Heart Attacks and Diabetes Statistics 2019
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I’m very lucky that none of my immediate family members have diabetes or had heart attacks.
My grandad had a quadruple heart bypass, he had a heart attack when he was on holiday in Spain, he had also had angina and high cholesterol. My grandma had type 2 diabetes. My uncle died in his late teens from an aortic aneurysm. My dad has a dodgy ticker from all of his Parkinson’s medication and the fact that this heart is located centrally in his chest. I have sinus tachycardia, which basically means that when I’m stressed and my adrenaline goes, my heart goes really really fast. We’re a healthy lot!
Did you know
- 1 in 15 people in the UK have diabetes (www.diabetes.org.uk)
- Every week in the UK, diabetes causes 530 heart attacks and 630 strokes (www.diabetes.org.uk)
- People with diabetes are 2 to 3 times more likely to suffer a heart disease, a stroke or vascular dementia (www.bhf.org.uk)
- You are more likely to have a silent heart attack if you are diabetic (www.webmd.com)
I think that there are plenty of things that contribute to a person being at an increased risk of diabetes or heart attack. Some are genetic, some are environmental and some are choice.
My grandma had type 2 diabetes and bless her, no matter how much you tried to convince her otherwise, butter and cream were essential parts of her diet. Her diabetes was most definitely diet caused. There were a number of factors that contributed to this. It was far easier for her to eat readymade meals as she got older, due to physical ability and cost (it’s so expensive to eat healthily!). Also, she just didn’t care, she loved her food and to hell with anyone who told her to eat otherwise.
I can guarantee that this troll cake that I made for my 4 year olds birthday last year, would have made Grandma’s eyes dazzle.
I am very conscious of keeping my heart healthy. I know it goes faster than it is meant to when I’m stressed or if I’m exercising (hence the crazy high heart beat on my fitness tracker). My mum says it’s a sign I have a super strong heart; I’m not sure doctors would agree! I have beta blockers that I can take to bring it back to normal levels, if it starts to go off on one. I try and eat right and exercise to keep my heart healthy. I wont lie, I’m currently in a phunk as I’ve not felt fab for a few months, so my good habits and fitness have gone out the window.
As well as taking care of myself for my general wellbeing, so that my kids learn good habits from me, there are other reasons too. The life and serious illness insurance that I have lets me earn rewards if I keep up my fitness regime. This involves eating right, recording my exercise routines, taking part in mindfulness and yearly health screens. The type of policy that I have doesn’t always suit everyone, but without a shadow of a doubt, the healthier you are, the better options for insurance you will have.
- Most insurers are not keen on a combo of diabetes and heart attack. There are a couple that can consider life insurance applications with this mix, but you will need to be selective on who you apply to.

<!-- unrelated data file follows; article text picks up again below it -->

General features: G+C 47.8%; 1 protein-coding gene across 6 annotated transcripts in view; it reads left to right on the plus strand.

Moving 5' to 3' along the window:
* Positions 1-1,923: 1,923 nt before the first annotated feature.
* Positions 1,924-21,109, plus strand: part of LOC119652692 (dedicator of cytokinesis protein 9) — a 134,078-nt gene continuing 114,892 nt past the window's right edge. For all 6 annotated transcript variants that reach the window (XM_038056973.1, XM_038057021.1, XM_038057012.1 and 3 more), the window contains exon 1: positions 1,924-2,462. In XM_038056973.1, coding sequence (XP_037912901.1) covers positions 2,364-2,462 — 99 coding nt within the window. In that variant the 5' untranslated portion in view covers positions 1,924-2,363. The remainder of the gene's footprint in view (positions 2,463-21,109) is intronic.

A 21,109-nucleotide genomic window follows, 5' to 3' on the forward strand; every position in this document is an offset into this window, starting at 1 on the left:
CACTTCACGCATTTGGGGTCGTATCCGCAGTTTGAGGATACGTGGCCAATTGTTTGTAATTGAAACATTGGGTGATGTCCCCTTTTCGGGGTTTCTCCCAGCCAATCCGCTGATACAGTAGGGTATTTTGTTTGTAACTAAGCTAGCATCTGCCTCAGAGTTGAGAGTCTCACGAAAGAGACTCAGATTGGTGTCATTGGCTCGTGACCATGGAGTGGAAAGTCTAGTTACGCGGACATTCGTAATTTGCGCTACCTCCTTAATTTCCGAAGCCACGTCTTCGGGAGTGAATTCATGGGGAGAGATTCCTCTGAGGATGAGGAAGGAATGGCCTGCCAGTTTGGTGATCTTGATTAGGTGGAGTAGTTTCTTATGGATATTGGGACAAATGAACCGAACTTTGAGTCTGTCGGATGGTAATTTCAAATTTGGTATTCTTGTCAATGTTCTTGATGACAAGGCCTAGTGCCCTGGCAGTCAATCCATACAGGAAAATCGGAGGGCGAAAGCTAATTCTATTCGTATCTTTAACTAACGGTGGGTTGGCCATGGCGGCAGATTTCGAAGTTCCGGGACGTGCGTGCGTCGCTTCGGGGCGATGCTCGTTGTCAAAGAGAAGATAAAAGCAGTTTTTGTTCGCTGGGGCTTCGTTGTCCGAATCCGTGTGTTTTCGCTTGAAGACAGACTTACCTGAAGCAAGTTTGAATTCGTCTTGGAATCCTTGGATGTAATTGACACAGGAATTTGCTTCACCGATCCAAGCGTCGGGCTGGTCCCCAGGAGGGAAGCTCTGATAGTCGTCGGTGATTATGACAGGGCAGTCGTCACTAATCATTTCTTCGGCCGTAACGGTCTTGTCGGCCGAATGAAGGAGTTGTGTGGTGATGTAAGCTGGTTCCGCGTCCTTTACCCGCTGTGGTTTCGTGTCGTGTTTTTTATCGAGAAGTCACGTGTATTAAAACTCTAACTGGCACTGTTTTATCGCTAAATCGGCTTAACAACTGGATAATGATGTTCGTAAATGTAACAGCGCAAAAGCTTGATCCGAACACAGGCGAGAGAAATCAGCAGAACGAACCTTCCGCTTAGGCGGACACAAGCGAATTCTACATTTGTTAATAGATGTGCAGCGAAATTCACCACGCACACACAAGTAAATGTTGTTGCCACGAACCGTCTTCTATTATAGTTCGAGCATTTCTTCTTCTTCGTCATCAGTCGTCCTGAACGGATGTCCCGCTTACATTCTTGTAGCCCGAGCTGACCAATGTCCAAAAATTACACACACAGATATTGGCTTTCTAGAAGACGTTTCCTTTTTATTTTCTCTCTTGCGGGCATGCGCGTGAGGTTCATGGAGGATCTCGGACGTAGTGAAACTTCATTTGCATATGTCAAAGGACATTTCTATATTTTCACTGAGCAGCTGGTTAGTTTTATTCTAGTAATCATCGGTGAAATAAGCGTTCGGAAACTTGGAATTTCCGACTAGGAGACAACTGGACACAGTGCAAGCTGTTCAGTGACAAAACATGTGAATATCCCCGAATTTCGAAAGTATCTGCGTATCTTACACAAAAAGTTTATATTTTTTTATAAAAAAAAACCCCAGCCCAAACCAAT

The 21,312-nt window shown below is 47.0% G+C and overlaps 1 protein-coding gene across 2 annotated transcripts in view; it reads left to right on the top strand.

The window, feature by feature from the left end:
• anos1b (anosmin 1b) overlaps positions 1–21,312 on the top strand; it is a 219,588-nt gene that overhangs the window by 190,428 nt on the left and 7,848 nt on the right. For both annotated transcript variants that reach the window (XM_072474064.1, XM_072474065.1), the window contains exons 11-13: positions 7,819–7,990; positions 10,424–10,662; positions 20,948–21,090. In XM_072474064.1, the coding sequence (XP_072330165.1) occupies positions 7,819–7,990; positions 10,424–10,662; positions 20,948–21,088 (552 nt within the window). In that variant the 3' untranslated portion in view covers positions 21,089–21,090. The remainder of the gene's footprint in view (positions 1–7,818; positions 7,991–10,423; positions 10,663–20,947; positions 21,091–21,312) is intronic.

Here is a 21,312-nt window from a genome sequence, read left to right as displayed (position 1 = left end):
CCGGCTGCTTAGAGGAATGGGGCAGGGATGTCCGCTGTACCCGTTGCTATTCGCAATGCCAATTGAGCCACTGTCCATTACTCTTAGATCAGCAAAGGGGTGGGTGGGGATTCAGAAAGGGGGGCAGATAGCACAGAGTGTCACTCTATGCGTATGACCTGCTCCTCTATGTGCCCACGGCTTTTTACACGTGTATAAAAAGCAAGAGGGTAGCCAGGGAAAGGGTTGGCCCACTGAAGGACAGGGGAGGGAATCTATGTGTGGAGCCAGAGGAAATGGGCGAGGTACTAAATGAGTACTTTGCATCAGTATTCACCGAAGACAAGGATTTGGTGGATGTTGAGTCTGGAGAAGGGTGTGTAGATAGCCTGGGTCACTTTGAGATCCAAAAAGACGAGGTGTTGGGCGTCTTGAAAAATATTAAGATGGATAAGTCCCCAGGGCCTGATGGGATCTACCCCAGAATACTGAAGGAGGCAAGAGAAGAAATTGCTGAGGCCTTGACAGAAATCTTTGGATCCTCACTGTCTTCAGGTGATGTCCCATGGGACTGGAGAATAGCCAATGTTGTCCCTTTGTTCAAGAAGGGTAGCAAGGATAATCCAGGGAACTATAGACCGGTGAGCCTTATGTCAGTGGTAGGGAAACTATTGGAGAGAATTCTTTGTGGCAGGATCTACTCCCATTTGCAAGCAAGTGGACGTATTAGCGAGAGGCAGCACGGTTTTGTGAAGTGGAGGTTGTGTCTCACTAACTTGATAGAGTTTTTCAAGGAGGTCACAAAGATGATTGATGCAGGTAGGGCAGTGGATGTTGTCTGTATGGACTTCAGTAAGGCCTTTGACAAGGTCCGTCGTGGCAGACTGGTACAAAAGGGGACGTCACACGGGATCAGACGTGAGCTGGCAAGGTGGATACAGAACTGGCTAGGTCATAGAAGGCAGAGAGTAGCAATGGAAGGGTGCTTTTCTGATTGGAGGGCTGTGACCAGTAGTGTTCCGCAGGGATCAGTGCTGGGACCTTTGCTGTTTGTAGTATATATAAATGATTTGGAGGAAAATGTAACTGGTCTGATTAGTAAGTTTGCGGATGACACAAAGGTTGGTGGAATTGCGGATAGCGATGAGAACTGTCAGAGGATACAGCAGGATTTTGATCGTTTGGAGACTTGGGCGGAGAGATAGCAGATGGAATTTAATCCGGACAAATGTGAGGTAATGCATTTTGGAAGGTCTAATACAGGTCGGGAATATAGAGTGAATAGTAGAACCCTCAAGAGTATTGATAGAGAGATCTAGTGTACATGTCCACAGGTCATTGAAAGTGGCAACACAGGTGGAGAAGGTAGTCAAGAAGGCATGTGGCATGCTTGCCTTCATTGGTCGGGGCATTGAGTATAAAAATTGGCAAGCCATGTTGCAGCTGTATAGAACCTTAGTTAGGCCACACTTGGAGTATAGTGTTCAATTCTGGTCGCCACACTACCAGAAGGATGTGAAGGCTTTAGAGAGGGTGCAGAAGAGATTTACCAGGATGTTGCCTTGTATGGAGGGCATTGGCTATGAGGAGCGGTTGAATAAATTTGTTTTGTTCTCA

- The insurer will want to know when you were diagnosed with diabetes, your latest HbA1C, blood pressure and cholesterol readings and when they were taken.
- The insurer will want to know how long it has been since you had a heart attack, if you required any surgery, any medications that you take and any lasting complications that you have.
- Eating healthily reduces your risk of having a heart attack and can improve your diabetes. Don’t get me wrong, you need to treat yourself, but it’s all about moderation.
- People often imagine diabetics as having a higher BMI and eating unhealthily. It is true that eating junk food and being overweight does increase your risk of type 2 diabetes, but there is no one rule fits all. You can have diabetics that are thin, average weight, overweight or obese. As with anything in life, its best not to make assumptions!
- You can have a silent heart attack. This means that you have no chest pain when it happens!
- You have a heart attack if you lead an unhealthy life. Eating healthy food and exercising can help to reduce your risk of having a heart attack, but a heart attack can happen to anyone.
- You can’t have life insurance if you have diabetes and have had a heart attack. Many insurers in the standard market will not offer insurance, but a couple can consider it. If you find that they don’t work for you, there are options that can be looked at, they do not cost the Earth, but they may exclude claims relating to your heart or diabetes.
- This one is from my grandma. If you fry food in oil, it isn’t frying. It’s only fried food if you cook it in butter. Don’t ask, I have no idea where that logic came from!
If you want some extra info about hearts attacks, diabetes and insurance, please visit the links below:
- CuraVision – The ABCs – Quadruple Heart Bypass
CuraVision – The ABCs – Diabetes
CuraVision – Health – Diabetes
Heart Attack Life Insurance
Type 1 Diabetes Life Insurance
Type 2 Diabetes Life Insurance
Heart Conditions and Insurance
Insurance for Diabetics
Type 2 Diabetics and Life Insurance
Diabetics Income Protection
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